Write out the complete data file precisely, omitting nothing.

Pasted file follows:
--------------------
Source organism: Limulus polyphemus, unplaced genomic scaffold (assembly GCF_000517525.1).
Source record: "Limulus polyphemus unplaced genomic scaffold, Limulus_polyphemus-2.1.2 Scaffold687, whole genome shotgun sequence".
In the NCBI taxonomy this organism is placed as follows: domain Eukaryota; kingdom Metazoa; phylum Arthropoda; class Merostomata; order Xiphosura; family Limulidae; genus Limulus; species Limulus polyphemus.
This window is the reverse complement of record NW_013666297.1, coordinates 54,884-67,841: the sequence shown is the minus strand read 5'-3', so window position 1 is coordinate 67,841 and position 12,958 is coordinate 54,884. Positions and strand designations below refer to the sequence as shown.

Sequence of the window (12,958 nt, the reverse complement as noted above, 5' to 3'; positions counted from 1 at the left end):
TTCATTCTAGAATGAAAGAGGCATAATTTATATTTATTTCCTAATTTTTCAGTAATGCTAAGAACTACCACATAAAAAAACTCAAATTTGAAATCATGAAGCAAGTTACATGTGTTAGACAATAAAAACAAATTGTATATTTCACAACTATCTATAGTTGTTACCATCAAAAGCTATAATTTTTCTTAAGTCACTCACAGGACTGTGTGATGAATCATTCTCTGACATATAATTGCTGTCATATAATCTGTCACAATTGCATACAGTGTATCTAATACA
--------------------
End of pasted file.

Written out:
Source organism: Limulus polyphemus, unplaced genomic scaffold (assembly GCF_000517525.1).
Source record: "Limulus polyphemus unplaced genomic scaffold, Limulus_polyphemus-2.1.2 Scaffold687, whole genome shotgun sequence".
In the NCBI taxonomy this organism is placed as follows: domain Eukaryota; kingdom Metazoa; phylum Arthropoda; class Merostomata; order Xiphosura; family Limulidae; genus Limulus; species Limulus polyphemus.
This window is the reverse complement of record NW_013666297.1, coordinates 54,884-67,841: the sequence shown is the minus strand read 5'-3', so window position 1 is coordinate 67,841 and position 12,958 is coordinate 54,884. Positions and strand designations below refer to the sequence as shown.

Sequence of the window (12,958 nt, the reverse complement as noted above, 5' to 3'; positions counted from 1 at the left end):
TTCATTCTAGAATGAAAGAGGCATAATTTATATTTATTTCCTAATTTTTCAGTAATGCTAAGAACTACCACATAAAAAAACTCAAATTTGAAATCATGAAGCAAGTTACATGTGTTAGACAATAAAAACAAATTGTATATTTCACAACTATCTATAGTTGTTACCATCAAAAGCTATAATTTTTCTTAAGTCACTCACAGGACTGTGTGATGAATCATTCTCTGACATATAATTGCTGTCATATAATCTGTCACAATTGCATACAGTGTATCTAATACA